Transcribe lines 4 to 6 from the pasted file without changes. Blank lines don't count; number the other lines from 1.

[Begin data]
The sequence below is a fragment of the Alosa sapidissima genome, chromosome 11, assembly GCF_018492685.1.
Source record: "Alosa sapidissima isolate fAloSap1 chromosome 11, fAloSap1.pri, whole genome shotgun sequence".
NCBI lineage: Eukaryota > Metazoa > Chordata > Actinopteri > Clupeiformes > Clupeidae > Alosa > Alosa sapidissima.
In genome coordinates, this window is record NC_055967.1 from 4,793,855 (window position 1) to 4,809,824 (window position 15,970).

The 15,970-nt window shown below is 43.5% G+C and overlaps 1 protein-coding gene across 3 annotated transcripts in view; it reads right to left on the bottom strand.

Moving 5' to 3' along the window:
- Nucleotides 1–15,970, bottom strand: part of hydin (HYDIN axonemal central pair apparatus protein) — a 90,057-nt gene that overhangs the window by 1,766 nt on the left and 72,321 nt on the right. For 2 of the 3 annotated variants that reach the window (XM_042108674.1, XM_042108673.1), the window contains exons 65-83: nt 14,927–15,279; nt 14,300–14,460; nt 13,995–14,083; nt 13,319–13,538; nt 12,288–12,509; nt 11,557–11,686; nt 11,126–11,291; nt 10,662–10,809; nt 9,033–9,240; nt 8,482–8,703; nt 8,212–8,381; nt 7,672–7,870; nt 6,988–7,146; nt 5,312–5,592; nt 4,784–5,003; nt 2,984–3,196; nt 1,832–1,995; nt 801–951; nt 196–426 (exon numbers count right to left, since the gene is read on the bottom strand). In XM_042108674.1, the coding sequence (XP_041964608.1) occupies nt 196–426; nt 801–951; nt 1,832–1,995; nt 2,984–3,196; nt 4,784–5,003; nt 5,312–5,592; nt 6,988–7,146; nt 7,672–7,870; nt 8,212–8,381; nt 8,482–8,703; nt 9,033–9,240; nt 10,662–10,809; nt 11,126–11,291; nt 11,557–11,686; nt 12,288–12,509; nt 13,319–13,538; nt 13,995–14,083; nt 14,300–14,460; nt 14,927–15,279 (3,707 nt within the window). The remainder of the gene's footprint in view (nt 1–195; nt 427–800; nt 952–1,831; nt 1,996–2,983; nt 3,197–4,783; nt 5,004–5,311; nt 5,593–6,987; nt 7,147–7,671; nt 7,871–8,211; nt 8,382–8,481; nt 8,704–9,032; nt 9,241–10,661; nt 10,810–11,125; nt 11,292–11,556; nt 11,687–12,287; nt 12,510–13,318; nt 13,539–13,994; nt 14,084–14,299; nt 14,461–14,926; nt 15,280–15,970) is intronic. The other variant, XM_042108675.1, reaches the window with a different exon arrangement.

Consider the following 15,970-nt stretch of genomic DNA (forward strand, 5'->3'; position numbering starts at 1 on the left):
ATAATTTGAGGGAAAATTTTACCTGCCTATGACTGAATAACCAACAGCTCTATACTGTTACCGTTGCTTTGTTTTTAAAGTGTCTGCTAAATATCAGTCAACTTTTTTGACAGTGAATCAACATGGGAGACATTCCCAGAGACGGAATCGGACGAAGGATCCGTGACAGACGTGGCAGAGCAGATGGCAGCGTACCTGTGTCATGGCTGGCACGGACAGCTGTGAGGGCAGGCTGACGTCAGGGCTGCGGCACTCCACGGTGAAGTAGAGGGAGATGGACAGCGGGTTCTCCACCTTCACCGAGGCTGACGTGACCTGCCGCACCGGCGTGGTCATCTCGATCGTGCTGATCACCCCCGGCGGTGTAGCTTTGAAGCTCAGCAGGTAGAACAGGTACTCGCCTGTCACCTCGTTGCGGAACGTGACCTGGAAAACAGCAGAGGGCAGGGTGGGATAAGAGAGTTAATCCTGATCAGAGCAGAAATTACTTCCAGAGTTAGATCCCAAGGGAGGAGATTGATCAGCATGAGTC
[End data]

In genome coordinates, this window is record NC_055967.1 from 4,793,855 (window position 1) to 4,809,824 (window position 15,970).

The 15,970-nt window shown below is 43.5% G+C and overlaps 1 protein-coding gene across 3 annotated transcripts in view; it reads right to left on the bottom strand.

Moving 5' to 3' along the window: